This article was updated at 5:01 p.m.
Pitt ankled the film early Wednesday, following two weeks of struggle and meetings with director Kevin Macdonald that prevented the film from making its original November 15 production start date. The studio considers Pitt to have walked out of a pay or play commitment, and is leaving open the option to sue him if the picture cannot be recast in time to keep the other actors in place.
The studio has already begun trying to replace Pitt. But while strike-related production postponements on films like “Angels & Demons” and “Shantaram” made stars like Tom Hanks and Johnny Depp suddenly available, Universal has a very small window to work with. If the studio doesn’t recast and begin production in L.A. and D.C., it will begin losing other cast.
Pitt was set to star with Edward Norton, Helen Mirren, Rachel McAdams, Jason Bateman and Robin Wright Penn. Mirren had a stop date so that she can film “Love Ranch” with her husband, director Taylor Hackford, and Joe Pesci early next year.
Pitt’s camp disputes that he violated a pay or play deal, that he ever approved a final script, or that he even wanted to drop out of the film that he has been the driving force behind for 16 months. At issue is a disagreement with the studio over the final direction of the shooting script.
The film has been a high U priority since the studio and producers Andrew Hauptman and Working Title partners Tim Bevan and Eric Fellner landed the project after a hot bidding battle. Pitt became the first talent attachment, when he agreed to play a politico-turned-journalist whose loyalties are tested when he spearheads a newspaper’s investigation into a murder that leads to the fast-rising pol whose campaigns the journo once ran (Daily Variety, July 27, 2006).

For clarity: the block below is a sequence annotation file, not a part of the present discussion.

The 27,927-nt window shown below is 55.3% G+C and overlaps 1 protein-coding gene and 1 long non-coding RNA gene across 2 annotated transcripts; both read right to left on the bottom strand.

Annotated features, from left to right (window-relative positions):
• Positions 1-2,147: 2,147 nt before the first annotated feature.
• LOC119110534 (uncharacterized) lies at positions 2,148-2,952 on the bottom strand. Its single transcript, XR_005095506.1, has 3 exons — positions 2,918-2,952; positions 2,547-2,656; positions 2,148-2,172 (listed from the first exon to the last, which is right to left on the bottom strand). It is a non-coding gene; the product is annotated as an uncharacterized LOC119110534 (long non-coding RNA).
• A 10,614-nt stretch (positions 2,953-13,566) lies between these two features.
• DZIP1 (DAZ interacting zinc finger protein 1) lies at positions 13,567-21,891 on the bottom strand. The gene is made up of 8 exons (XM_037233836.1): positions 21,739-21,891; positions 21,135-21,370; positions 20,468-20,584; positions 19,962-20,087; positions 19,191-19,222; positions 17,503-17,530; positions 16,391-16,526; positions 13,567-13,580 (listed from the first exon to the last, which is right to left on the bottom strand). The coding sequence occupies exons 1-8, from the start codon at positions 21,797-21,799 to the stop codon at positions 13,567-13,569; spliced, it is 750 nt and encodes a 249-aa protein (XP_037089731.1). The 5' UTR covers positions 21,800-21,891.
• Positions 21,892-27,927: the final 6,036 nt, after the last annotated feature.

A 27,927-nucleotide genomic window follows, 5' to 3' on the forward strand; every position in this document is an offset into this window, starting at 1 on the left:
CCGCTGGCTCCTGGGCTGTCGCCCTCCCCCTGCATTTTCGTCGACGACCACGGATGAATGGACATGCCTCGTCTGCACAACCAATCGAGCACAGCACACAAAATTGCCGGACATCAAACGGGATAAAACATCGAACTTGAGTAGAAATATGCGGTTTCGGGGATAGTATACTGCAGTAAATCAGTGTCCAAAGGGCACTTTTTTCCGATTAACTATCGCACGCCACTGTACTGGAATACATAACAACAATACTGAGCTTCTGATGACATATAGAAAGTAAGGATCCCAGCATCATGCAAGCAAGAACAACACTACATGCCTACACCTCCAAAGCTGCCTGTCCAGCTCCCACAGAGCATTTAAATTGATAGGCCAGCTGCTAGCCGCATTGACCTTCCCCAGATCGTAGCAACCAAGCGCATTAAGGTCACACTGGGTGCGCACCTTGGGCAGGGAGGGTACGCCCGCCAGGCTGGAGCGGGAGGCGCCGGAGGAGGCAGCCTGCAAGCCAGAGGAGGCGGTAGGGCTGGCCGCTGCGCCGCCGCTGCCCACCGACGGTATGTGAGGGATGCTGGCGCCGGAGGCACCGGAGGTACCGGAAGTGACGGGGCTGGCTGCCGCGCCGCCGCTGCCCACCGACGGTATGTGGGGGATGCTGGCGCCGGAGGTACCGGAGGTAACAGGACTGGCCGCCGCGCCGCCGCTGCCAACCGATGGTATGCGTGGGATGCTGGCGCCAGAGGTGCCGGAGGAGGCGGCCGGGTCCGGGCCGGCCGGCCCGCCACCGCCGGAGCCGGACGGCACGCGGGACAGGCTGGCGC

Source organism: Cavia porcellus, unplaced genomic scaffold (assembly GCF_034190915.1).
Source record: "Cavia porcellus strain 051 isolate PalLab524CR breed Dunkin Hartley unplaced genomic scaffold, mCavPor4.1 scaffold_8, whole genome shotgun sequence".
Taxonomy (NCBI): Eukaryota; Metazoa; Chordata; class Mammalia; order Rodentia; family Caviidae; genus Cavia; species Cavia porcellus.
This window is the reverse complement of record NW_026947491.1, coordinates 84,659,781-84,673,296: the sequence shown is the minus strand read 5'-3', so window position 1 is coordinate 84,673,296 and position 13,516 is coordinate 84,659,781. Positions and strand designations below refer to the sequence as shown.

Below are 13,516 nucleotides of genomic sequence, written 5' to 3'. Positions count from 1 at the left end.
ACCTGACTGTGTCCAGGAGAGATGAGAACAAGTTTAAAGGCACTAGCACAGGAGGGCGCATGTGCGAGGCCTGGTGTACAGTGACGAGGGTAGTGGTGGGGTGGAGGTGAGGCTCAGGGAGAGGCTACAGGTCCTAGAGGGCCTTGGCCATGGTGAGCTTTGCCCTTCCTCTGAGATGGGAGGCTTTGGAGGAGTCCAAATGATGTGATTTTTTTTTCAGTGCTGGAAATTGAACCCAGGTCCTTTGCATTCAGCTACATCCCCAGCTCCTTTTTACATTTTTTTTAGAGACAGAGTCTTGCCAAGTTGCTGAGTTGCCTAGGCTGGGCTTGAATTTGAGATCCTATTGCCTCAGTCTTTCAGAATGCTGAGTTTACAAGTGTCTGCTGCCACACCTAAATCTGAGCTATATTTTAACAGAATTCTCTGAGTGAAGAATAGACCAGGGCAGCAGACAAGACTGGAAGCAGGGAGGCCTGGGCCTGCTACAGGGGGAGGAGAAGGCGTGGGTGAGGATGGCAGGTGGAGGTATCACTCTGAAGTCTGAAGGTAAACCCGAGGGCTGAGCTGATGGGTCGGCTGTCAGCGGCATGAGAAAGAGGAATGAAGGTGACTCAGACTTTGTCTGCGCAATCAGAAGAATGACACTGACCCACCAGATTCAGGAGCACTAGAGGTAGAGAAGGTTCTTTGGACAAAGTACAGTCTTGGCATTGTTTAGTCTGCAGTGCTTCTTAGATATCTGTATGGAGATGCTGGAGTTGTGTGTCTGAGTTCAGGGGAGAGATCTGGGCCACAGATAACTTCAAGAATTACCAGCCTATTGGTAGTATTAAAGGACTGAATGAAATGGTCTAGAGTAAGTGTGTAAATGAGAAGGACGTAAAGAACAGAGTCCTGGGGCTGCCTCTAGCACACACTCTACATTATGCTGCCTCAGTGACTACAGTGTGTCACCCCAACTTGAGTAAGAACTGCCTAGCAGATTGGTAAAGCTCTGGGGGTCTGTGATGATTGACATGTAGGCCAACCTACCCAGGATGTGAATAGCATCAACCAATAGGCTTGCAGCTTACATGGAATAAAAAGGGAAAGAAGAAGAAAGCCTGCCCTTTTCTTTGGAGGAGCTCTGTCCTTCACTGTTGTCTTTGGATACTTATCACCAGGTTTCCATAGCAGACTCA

Pitt sparked to a script by Matthew Michael Carnahan, who adapted the Paul Abbott-created British miniseries. While the actor went off and made several movies in quick succession, most recently “Burn After Reading,” Universal went through rewrites by the likes of Peter Morgan, Tony Gilroy and Billy Ray. While the film attracted a sparkling cast, Pitt’s vision departed with that of the studio somewhere along that rewrite trail.
Numerous films have been unplugged within the last week because of the writer’s strike, but the others were by mutual agreement between the studios and the filmmakers. This was different. Pitt wanted to wait for a strike resolution to get a final rewrite that brought the film back to Carnahan’s original. Universal brass liked the rewritten script better, and told Pitt to honor a contractual commitment so that the studio could release the film for late 2008.
If the studio cannot recast, it is possible that growing bad blood will result in a lawsuit, rather than in Pitt getting that rewrite he wanted. Several years ago, the studio sued Mike Myers when he didn’t go forward with “Dieter,” a dispute that was eventually settled.
Universal confirmed Pitt’s exit in a statement.
“Brad Pitt has left the Universal Pictures production of `State of Play.’ We remain committed to this project and to the filmmakers, cast members, crew and others who are also involved in making the movie. We reserve all rights in this matter.”